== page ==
O&P Library > Orthotics and Prosthetics > 1972, Vol 26, Num 4 > pp. 53 - 53

Orthotics and ProstheticsThis journal was digitally reproduced with permission from the American Orthotic & Prosthetic Association (AOPA).

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Guide to Understanding Medical Terminology

Michael Quigley, C.P.O. 

Understanding medical terminology is as difficult as understanding Greek for many people. This comparison is quite valid because many of the basic medical terms stem from the Greek or Latin language. Added to these basic terms are one or more letters before the word (prefixes) or after the word (suffixes) which either alter or enhance the meaning. The following pages are organized into sections of suffixes, prefixes and then stem or root words. Lengthy medical terms can often be understood by breaking them down into their roots and affixes, as is shown in the article. This will help your reading understanding of the words, but proper pronunciation can come only through conversational use. The majority of these terms can be found in a standard dictionary, which will provide the syllabic breakdowns, inflections, and pronunciations when needed.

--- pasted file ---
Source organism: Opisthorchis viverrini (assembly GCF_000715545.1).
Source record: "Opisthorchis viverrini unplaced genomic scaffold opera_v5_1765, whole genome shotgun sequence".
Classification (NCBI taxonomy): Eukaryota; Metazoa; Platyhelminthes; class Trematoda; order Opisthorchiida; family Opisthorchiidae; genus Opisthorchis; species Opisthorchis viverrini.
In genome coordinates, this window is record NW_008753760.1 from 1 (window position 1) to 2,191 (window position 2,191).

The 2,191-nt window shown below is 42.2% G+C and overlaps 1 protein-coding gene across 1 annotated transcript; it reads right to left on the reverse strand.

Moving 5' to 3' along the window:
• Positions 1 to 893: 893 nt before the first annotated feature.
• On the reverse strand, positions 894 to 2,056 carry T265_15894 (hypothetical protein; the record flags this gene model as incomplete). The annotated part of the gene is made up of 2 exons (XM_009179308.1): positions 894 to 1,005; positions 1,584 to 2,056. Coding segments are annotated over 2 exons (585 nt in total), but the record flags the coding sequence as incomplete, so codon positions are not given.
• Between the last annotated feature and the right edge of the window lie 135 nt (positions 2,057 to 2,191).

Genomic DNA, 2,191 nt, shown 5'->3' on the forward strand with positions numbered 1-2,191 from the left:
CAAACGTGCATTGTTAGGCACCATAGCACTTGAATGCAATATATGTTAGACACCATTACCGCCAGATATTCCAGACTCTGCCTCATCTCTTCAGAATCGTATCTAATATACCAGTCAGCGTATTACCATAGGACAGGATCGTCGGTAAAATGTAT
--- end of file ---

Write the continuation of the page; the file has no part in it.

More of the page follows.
The following is from the Northwestern University Prosthetic-Orthotic Center's instructional material prepared by Mr. Charles Fryer for prosthetists, orthotists, and rehabilitation personnel. The compilation is based on the premise that the technical vocabulary of the prosthetist-orthotist deals most frequently with the neuromusculoskeletal and articular systems of the human body.


PREFIXES: One or more letters or syllables combined at the beginning of a word to further explain or add to meaning. An example of a true prefix is "INTER." As the forepart of a word it expresses the meaning "between." INTERnational means "BETWEEN"nations. The prefix "INTRA" means "WITHIN." Consequently, the word INTRAmuscular means "WITHIN" a muscle.

O&P Library > Orthotics and Prosthetics > 1972, Vol 26, Num 4 > pp. 53 - 53

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